The West has generally done well to learn from the mistakes of Afghanistan and Iraq, in that they have not had a large presence on the ground in Libya and has generally kept out of the way. However they must continue to learn from past mistakes and work hard now that the war is almost over to ensure that Libya does not devolve into warring factions and destitution. The provision of aid to Iraq and Afghanistan was poor, mostly because troops have never really been in complete control. In Libya they need to ensure that aid gets to where it is needed and that it does not get too disrupted. This may even involve taking military action against pro-Gaddafi forces to force them out of heavily popularised areas, or at least to protect already liberated areas from further attacks. With any luck the rebel forces will be sufficient to do this, but NATO should not balk at putting some peacekeepers into Tripoli to maintain some level of order until the country can get itself back in its feet.

The war may well be all but won, but the peace that follows it might well be much harder to win than the war. The rebels have never been a particularly unified group, with Islamist and Berber factions, as well as a number of competing tribes, long time opponents of his regime and recent defectors. Opposition to Gaddafi is all that has held them together thus far and there are fears that his fall will cause the rebel movement to fall apart. The worst case scenario would be for Libya to fall into another civil war between competing factions, all vying for power. To prevent this requires strong leadership on the rebel’s part; someone who can hold them together long enough to establish a new political system based around democracy and elections.

The problem is that such a leader cannot appear to be a puppet of The West. He needs to be a Libyan leader, not a leader appointed by the UN. The West cannot be seen to be interfering, but can ill-afford to let Libya slide into a much more disastrous civil war. Some form of light touch diplomacy and careful supervision is needed to help establish a democracy in Libya without forcing the Libyan’s hand; this needs to come primarily from them.

There is one thing that The West can do that will help immeasurably; make funds available to the rebels in order to rebuild the country. Getting aid to where it needs to be, rebuilding the infrastructure and getting Libya back to some semblance of normality will require a lot of money that Libya simply does not have at the moment. The Libyan economy needs to get back on its feet and for that a large injection of money will be needed.  Obviously, with the state of the world economy as it is at the moment, such aid might prove hard to come by, but remember that Libya does has assets that were frozen in the early stages of the war. Getting access to those funds would go a long way to helped Libya get back on its feet.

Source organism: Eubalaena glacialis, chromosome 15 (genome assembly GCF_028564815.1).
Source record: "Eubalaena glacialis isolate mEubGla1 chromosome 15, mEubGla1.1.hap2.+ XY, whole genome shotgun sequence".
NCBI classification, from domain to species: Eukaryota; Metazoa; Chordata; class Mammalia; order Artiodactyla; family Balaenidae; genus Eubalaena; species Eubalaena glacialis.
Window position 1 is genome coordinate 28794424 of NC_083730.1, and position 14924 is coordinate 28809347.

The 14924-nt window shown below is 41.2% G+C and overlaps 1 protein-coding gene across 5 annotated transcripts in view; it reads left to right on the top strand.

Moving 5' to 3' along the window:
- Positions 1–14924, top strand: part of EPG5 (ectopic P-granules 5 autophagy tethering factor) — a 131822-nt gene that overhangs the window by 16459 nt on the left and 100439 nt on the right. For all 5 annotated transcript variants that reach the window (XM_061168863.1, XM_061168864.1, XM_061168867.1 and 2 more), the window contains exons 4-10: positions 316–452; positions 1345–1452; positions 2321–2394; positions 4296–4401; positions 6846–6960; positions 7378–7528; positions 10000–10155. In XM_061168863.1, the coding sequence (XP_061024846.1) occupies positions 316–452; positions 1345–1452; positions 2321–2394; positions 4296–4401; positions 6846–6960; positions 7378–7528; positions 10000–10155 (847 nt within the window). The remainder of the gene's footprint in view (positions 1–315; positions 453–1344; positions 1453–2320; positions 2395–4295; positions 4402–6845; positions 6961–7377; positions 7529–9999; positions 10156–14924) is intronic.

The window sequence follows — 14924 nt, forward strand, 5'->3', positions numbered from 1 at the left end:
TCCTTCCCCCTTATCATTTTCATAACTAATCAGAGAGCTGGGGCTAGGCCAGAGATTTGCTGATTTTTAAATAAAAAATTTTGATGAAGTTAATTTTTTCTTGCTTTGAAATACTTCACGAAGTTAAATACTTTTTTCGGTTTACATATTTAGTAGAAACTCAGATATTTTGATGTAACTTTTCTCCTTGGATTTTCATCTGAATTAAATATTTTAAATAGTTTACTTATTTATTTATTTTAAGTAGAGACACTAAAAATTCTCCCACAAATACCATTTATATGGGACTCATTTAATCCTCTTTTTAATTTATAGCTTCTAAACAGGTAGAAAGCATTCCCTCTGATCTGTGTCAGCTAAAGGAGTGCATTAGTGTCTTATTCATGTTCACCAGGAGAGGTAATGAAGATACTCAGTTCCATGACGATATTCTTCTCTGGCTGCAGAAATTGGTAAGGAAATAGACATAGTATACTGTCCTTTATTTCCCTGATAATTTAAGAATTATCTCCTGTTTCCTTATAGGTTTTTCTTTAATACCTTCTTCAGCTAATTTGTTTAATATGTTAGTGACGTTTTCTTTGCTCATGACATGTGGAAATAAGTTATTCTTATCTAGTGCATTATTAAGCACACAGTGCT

As I said at the start if this post, it’s time for The West to take action in Libya. The first half of the job has been handled very well, but the second half may well be a much more daunting task. The West needs to ensure that the people of Libya get the aid they need now and also that the rebels set up the necessary infrastructure to facilitate an election. The Libyan state needs to be rebuilt from the ground upwards. This requires aid from The West, both in terms of money and also in terms of charity and aid work, but also needs to be led by the Libyans themselves. It will be a difficult balancing act and if handled badly, Libya could end up in a state of civil ear much like Afghanistan and Iraq are now, with a number of different factions fighting for power. The confidence of The West as international peacekeepers and world leaders in democracy cannot afford such a failure, and nor can Libya, which stands to set a bench mark for the rest of Africa to become much more stable democratic. I hope that in a few months time I will be able to write a blog post praising the aid effort and looking forward to a bright future for Africa.

No comments:

Post a Comment